Sunday, April 21, 2024

Get Familiar with Gesture Control

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Although not necessary for all applications, there is a growing demand for technologies like gesture control, to enhance user experience, or to solve challenges presented by external factors like the environment. For some users, interaction with the two-dimensional screen of a phone may just seem too flat, even with the haptic feedback that most contemporary phones offer. Other users will struggle with the fact that touch technology requires physical contact – which just might not be possible in some environmental conditions.

Touchless gesture control uses sensors to capture a range of motions, adding z-axis sensing in the free space around the sensor. When results are compared with others in a software library to interpret the action, instructions can be sent to the system controller for processing. For users in harsh environments, unable to perform physical contact, it can provide immediate benefits, for example, enabling operators to undertake actions whilst wearing gloves or from behind a physical barrier, so that the unit can be completely enclosed, providing further protection from the elements.

There are many touchless gesture control technologies that are popular in the market today. Console peripherals, such as Microsoft’s Kinect and Nintendo Wii controllers allow users to control actions on a television screen, and more recently, Samsung has led the way in the consumer electronics market by allowing users to control its televisions using gestures from across the room. Touchless gesture recognition even made its way to the automotive sector when BMW incorporated the technology into the 7-series, to deliver a variety of simple control functions.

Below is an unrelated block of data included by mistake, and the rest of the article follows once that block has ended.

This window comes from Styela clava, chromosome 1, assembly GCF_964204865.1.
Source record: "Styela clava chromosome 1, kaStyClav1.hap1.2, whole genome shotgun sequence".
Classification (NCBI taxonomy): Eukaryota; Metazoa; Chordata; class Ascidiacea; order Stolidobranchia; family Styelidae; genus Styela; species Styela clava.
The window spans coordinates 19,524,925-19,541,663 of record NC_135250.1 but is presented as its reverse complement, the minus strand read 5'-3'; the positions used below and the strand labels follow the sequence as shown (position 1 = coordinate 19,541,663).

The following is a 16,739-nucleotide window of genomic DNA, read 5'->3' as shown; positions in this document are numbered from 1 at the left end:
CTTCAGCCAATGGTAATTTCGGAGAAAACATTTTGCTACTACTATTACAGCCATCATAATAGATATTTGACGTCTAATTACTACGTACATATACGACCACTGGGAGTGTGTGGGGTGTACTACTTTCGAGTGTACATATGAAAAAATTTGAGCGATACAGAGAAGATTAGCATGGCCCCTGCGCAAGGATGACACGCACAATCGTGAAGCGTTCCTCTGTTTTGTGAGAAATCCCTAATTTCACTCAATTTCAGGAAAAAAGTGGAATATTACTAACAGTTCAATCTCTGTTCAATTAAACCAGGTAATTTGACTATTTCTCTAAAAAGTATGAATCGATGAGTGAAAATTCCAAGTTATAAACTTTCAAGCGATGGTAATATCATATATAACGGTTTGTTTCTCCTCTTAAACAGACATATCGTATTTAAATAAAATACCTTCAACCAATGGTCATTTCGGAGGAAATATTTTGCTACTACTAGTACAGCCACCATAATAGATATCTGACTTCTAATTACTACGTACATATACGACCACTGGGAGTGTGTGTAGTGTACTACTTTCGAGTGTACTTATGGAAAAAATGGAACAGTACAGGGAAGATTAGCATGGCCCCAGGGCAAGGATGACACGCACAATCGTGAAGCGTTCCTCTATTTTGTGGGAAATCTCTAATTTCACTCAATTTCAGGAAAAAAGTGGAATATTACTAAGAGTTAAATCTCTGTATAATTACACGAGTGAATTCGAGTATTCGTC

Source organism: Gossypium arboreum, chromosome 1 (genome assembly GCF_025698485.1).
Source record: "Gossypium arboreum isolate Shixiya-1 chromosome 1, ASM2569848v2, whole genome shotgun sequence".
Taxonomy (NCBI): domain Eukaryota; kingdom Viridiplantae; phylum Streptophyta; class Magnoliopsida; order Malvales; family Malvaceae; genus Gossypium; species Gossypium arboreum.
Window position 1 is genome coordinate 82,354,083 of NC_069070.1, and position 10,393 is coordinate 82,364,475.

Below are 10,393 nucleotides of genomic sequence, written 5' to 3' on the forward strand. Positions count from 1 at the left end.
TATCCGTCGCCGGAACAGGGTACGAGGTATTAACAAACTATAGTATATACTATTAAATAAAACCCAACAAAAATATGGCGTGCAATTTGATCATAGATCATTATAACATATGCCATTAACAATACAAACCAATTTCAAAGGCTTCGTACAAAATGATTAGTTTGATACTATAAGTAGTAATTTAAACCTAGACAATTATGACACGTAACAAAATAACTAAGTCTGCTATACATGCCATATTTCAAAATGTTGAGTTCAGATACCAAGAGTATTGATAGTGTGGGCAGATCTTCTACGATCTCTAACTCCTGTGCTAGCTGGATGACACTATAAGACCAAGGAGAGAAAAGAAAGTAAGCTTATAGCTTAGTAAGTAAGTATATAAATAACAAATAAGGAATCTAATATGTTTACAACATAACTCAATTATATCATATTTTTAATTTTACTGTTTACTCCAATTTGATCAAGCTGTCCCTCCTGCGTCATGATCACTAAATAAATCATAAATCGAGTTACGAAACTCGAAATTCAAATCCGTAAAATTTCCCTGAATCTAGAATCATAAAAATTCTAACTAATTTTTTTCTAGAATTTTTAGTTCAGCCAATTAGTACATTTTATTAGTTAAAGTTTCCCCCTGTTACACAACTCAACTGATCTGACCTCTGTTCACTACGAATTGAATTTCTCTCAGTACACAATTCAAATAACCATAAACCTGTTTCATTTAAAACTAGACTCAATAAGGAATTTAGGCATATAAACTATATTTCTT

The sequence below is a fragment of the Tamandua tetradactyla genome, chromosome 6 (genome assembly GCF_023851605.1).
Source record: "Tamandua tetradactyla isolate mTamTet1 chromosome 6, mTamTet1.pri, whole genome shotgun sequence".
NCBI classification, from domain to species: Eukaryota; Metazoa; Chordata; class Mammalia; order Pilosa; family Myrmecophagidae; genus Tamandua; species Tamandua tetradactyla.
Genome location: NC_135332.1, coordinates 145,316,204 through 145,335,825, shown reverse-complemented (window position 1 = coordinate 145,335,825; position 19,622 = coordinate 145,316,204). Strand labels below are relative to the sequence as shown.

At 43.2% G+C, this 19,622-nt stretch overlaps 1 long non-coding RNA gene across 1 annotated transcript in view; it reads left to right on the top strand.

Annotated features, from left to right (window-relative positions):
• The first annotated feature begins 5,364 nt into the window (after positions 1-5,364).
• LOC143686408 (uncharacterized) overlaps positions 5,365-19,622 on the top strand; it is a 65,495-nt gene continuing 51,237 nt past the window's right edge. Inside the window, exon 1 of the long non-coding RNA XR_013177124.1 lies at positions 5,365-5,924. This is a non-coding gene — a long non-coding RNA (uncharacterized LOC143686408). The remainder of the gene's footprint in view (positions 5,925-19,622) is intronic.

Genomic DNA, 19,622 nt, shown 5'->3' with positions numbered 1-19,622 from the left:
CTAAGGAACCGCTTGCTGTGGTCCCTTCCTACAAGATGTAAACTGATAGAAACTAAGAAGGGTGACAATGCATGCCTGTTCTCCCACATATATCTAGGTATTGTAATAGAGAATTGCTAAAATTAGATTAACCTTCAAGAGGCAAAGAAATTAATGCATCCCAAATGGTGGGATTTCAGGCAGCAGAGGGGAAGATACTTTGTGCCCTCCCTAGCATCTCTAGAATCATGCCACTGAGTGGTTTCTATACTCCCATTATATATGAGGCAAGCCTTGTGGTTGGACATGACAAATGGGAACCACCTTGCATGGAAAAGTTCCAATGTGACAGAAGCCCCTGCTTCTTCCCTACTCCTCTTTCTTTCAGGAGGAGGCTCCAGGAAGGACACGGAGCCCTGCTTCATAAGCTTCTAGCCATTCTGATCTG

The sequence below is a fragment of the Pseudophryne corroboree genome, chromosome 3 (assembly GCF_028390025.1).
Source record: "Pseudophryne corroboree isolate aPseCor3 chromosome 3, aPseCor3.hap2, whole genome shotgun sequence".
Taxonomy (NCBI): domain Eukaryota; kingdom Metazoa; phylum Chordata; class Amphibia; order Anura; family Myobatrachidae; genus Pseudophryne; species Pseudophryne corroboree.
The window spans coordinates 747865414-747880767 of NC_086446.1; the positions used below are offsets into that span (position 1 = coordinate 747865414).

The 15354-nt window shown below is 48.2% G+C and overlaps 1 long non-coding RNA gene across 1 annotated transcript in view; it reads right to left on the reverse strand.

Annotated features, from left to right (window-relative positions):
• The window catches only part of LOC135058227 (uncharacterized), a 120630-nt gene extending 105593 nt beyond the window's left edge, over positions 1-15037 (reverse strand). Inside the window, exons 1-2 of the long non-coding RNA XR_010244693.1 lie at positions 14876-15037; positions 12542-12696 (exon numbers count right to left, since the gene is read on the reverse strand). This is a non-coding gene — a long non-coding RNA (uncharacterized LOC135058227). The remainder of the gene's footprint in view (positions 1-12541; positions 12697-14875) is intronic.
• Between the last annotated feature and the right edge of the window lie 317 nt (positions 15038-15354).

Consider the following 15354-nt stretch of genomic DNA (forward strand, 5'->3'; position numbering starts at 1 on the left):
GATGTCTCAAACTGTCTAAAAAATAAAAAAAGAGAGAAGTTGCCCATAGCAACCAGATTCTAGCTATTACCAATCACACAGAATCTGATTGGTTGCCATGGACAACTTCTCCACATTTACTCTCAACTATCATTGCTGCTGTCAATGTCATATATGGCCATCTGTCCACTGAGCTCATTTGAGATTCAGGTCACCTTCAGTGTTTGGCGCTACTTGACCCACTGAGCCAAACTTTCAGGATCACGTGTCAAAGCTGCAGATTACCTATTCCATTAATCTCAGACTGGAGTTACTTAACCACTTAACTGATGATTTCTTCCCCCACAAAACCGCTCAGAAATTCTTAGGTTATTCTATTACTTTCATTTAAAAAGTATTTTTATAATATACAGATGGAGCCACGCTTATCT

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The two most popular sensors used in touchless gesture control applications are cameras and electric-field (e-field) sensors. Camera sensors are usually found in complex, higher-end applications, like the Microsoft Kinect. E-field sensors are simpler and less expensive, making the technology ideal for a much wider range of applications and can also be placed behind non-conductive materials and operate normally.

Design Considerations for Touchless Control Applications

Being a new technology, touchless control applications have new design considerations. Touchless sensing does not offer the luxury of being able to provide prompts and feedback via a screen itself, which can make the process easier, so designers must make firm choices at the start of the design process to compensate. Priority must be given to making the experience feel comfortable and familiar to users. It can be helpful to map out a model of the system and all the potential options required before setting to work on physical design. Getting a clear understanding of all the options required and associated gestures enables the designer to identify the type of information a user might need to navigate the system. Thought should also be given to how a sensor’s location be identified if it is behind a barrier & the type of gestures to be used and how a successful reading can be confirmed.

Most designers include a screen that can convey information and provide feedback to the user, however, some other techniques that have been used for touch control are also helpful for touchless applications. When developing for the screen, signifiers are important to the context of the application. Often two different programmes will use the same gestures for different functions. The contextual nature of the gesture should be reflected on-screen to make operations easier and more natural.